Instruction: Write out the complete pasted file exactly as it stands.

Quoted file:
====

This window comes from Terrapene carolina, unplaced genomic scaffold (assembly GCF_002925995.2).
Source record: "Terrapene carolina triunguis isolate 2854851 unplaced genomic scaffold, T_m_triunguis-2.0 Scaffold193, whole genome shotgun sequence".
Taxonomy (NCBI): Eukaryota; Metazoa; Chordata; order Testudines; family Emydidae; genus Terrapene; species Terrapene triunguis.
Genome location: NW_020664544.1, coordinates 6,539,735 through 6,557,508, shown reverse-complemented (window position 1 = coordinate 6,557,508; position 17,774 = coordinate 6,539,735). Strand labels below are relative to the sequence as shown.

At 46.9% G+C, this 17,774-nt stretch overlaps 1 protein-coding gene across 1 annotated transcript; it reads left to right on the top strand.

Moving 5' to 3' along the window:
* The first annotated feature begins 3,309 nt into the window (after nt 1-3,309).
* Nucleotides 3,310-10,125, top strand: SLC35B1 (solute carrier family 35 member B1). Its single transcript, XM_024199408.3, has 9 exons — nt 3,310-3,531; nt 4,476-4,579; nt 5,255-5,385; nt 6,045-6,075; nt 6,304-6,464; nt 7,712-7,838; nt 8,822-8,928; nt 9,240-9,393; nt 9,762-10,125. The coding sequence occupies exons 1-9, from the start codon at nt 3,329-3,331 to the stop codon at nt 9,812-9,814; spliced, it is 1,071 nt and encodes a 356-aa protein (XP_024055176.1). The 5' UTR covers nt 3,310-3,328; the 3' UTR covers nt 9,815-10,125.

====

This window comes from Terrapene carolina, unplaced genomic scaffold (assembly GCF_002925995.2).
Source record: "Terrapene carolina triunguis isolate 2854851 unplaced genomic scaffold, T_m_triunguis-2.0 Scaffold193, whole genome shotgun sequence".
Taxonomy (NCBI): Eukaryota; Metazoa; Chordata; order Testudines; family Emydidae; genus Terrapene; species Terrapene triunguis.
Genome location: NW_020664544.1, coordinates 6,539,735 through 6,557,508, shown reverse-complemented (window position 1 = coordinate 6,557,508; position 17,774 = coordinate 6,539,735). Strand labels below are relative to the sequence as shown.

At 46.9% G+C, this 17,774-nt stretch overlaps 1 protein-coding gene across 1 annotated transcript; it reads left to right on the top strand.

Moving 5' to 3' along the window:
* The first annotated feature begins 3,309 nt into the window (after nt 1-3,309).
* Nucleotides 3,310-10,125, top strand: SLC35B1 (solute carrier family 35 member B1). Its single transcript, XM_024199408.3, has 9 exons — nt 3,310-3,531; nt 4,476-4,579; nt 5,255-5,385; nt 6,045-6,075; nt 6,304-6,464; nt 7,712-7,838; nt 8,822-8,928; nt 9,240-9,393; nt 9,762-10,125. The coding sequence occupies exons 1-9, from the start codon at nt 3,329-3,331 to the stop codon at nt 9,812-9,814; spliced, it is 1,071 nt and encodes a 356-aa protein (XP_024055176.1). The 5' UTR covers nt 3,310-3,328; the 3' UTR covers nt 9,815-10,125.